Truth, Beauty, and Goodness Gardner has many accurate

Truth,
Beauty, and Goodness

Gardner
has many accurate definitions for the terms Truth, Beauty, and Goodness. The
novel Return to Laughter, by Elenore
Smith Bowen, does well in showing the complications of the definitions of
truth, beauty, and goodness, and reveals the struggle of applying the same
definitions to very obviously different groups of people. One person’s truth
can be a huge struggle for another to accept, one person’s form of beauty can
be misinterpreted if seen by a different perspective, and one person’s goodness
could be a morally right but seen as something morally wrong. The
anthropologist’s introduction to this African society shows the very different
forms of truth, beauty, and goodness as seen by two societies that have very
little in common other than the fact that they are all humans. Personally, I see
truth, beauty, and goodness as concepts that are meant to be adaptive. In order
to understand the ideas and ideals of others we must allow “wiggle room” in our
definitions to account for our many human differences.

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Truth
is about the accuracy of statements and propositions and whether or not they
are accurate (Gardner). A convergence of methods of investigation should all
point to the same reality / truth. Facts can be described as a sort of truth,
something that is indisputable, and yet, facts evolve and change as knowledge
increases, so is truth ever really certain? The issue with truth is that often
it can be something someone personally believes. If you compare a Christian and
Atheist, their truths when it comes to deities, are very different things. Truth
can not only come from within a person, but from science and philosophy as well.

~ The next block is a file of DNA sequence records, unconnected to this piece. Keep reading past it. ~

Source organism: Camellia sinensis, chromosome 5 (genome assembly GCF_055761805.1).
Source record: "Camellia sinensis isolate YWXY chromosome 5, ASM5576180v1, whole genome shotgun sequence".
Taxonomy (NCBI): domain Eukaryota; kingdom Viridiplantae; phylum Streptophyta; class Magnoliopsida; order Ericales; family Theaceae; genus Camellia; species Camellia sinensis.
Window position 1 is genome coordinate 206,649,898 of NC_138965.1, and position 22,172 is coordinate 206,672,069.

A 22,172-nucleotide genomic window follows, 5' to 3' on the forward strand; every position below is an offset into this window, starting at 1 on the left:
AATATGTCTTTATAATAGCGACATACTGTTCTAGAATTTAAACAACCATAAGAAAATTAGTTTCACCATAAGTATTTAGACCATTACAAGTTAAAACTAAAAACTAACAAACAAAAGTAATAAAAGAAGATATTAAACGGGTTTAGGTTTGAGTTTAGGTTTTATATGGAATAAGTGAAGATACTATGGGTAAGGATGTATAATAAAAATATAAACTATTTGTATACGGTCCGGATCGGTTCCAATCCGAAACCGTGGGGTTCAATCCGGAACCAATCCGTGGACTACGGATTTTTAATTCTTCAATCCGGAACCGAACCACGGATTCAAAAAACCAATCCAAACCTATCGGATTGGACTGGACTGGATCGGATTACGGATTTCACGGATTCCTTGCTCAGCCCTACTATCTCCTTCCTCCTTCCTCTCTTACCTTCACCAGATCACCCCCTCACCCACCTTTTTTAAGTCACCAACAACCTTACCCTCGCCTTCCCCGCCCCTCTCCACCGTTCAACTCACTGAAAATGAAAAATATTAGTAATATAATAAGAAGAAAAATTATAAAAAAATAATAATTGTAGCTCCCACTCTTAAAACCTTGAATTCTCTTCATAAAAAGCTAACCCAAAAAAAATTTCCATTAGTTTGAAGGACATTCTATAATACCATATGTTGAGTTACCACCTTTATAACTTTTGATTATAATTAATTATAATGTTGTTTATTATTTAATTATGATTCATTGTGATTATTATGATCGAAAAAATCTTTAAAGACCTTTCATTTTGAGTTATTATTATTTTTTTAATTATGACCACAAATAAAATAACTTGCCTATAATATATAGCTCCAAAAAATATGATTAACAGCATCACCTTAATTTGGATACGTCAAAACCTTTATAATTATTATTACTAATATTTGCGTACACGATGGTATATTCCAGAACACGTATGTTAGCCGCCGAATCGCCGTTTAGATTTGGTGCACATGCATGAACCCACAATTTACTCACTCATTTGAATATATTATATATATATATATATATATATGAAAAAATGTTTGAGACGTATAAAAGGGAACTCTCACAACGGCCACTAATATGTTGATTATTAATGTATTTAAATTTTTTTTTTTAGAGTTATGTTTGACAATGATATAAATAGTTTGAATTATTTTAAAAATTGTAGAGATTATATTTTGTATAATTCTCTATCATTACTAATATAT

In a simple example, at one point is the story, the natives and Red Women, the
anthropologist, state very different reasons behind the lights that are present
in the sky above their village. Red Woman states that “tonight had been an
unusual opportunity, yet what had I learned? That certain lights were
witchcraft; that people feared witchcraft; that the chief was the person to deal
with witches, … No matter how deep I went, there would always be something
underneath” (p. 43) While she can understand the lights she sees as something
natural and explain it using science, the natives are convinced that witchcraft
is involved because the science aspect eludes them and does not follow their
truth. Red Woman could never fully understand the thought process of the
natives because their whole lives revolved around beliefs she did not share in.

Getting
into some of the more complicated situations, Red Women comes across death
within this society. She sees one of the villagers, Poorgbilin’s wife, on their
death bed and wants to help as much as she can. Her truth is that when you see
someone in that kind of pain, you do something about, you bring them to a
hospital or you give them medicine, or you do something. The villagers,
however, did nothing. They let her rest in her last days instead of putting
unwanted stress and worry on her. The only thing they stated about it was “She
will die” (p. 154) and this was said without emotion or worry, just as a fact.
To them the truth of the matter was that in the case of death you allow the
dying member to live their last days in the presence of people and places that
are both familiar and comfortable, Red Woman’s truth was in conflict of theirs,
but each had an equal amount of relevance to the person believing it. Another
big dilemma is involving disease (p. 246 – 248). To the anthropologist, the
disease small pox is something easily explained by science and is something
able to be cured through medicine, because of her vaccinations, Red Woman does
not fall under the effects of the sickness. The natives, however, have a
different explanation for her avoidance of the disease. Everyone who falls ill
are normal people, but those who walk around in the presence of the disease and
are not affected must have some sort of witchcraft in them. While there is a
simple explanation for this misunderstanding, it does no change the beliefs of
either side. Truth is a difficult subject to broach, there are so many
different views and beliefs that there is no possible way that everyone’s
truths will ever line up.

Beauty
is the quality of a form that creates profound interest and / or pleasure in a
person observing / experience it (Gardner). To me, beauty is something that,
often times, is based on the individual. It is in the eyes of the beholder. Red